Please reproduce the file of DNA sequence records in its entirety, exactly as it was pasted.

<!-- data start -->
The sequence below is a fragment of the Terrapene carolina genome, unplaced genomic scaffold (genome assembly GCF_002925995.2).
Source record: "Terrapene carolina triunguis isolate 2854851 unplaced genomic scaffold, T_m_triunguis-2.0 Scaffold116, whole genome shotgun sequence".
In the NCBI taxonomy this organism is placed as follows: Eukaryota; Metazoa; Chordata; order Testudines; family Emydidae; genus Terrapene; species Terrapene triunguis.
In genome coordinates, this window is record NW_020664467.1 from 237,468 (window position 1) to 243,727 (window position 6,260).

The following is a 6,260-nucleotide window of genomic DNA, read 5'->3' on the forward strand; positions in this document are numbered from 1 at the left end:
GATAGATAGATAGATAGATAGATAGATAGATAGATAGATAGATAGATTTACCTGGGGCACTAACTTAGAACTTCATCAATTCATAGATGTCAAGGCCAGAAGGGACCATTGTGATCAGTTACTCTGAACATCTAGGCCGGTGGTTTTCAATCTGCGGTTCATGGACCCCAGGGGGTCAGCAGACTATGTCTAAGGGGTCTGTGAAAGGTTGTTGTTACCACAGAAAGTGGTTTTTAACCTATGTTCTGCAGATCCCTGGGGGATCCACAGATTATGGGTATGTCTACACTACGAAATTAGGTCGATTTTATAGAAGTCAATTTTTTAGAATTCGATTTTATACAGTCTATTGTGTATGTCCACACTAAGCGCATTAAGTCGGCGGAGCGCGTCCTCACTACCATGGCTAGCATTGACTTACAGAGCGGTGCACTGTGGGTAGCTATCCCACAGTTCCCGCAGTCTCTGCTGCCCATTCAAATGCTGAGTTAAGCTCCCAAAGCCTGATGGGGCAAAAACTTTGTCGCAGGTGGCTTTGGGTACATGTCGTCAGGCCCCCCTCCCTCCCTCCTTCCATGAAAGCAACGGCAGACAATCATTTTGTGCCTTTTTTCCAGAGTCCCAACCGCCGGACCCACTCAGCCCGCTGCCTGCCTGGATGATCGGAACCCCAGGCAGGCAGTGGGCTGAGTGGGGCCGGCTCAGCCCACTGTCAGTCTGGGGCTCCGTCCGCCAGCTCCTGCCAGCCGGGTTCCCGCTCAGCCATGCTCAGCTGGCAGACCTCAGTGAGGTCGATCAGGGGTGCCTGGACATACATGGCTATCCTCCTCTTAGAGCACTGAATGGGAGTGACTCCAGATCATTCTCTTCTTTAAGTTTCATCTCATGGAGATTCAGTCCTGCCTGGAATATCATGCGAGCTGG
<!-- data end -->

The sequence below is a fragment of the Terrapene carolina genome, unplaced genomic scaffold (genome assembly GCF_002925995.2).
Source record: "Terrapene carolina triunguis isolate 2854851 unplaced genomic scaffold, T_m_triunguis-2.0 Scaffold116, whole genome shotgun sequence".
In the NCBI taxonomy this organism is placed as follows: Eukaryota; Metazoa; Chordata; order Testudines; family Emydidae; genus Terrapene; species Terrapene triunguis.
In genome coordinates, this window is record NW_020664467.1 from 237,468 (window position 1) to 243,727 (window position 6,260).

The following is a 6,260-nucleotide window of genomic DNA, read 5'->3' on the forward strand; positions in this document are numbered from 1 at the left end:
GATAGATAGATAGATAGATAGATAGATAGATAGATAGATAGATAGATTTACCTGGGGCACTAACTTAGAACTTCATCAATTCATAGATGTCAAGGCCAGAAGGGACCATTGTGATCAGTTACTCTGAACATCTAGGCCGGTGGTTTTCAATCTGCGGTTCATGGACCCCAGGGGGTCAGCAGACTATGTCTAAGGGGTCTGTGAAAGGTTGTTGTTACCACAGAAAGTGGTTTTTAACCTATGTTCTGCAGATCCCTGGGGGATCCACAGATTATGGGTATGTCTACACTACGAAATTAGGTCGATTTTATAGAAGTCAATTTTTTAGAATTCGATTTTATACAGTCTATTGTGTATGTCCACACTAAGCGCATTAAGTCGGCGGAGCGCGTCCTCACTACCATGGCTAGCATTGACTTACAGAGCGGTGCACTGTGGGTAGCTATCCCACAGTTCCCGCAGTCTCTGCTGCCCATTCAAATGCTGAGTTAAGCTCCCAAAGCCTGATGGGGCAAAAACTTTGTCGCAGGTGGCTTTGGGTACATGTCGTCAGGCCCCCCTCCCTCCCTCCTTCCATGAAAGCAACGGCAGACAATCATTTTGTGCCTTTTTTCCAGAGTCCCAACCGCCGGACCCACTCAGCCCGCTGCCTGCCTGGATGATCGGAACCCCAGGCAGGCAGTGGGCTGAGTGGGGCCGGCTCAGCCCACTGTCAGTCTGGGGCTCCGTCCGCCAGCTCCTGCCAGCCGGGTTCCCGCTCAGCCATGCTCAGCTGGCAGACCTCAGTGAGGTCGATCAGGGGTGCCTGGACATACATGGCTATCCTCCTCTTAGAGCACTGAATGGGAGTGACTCCAGATCATTCTCTTCTTTAAGTTTCATCTCATGGAGATTCAGTCCTGCCTGGAATATCATGCGAGCTGG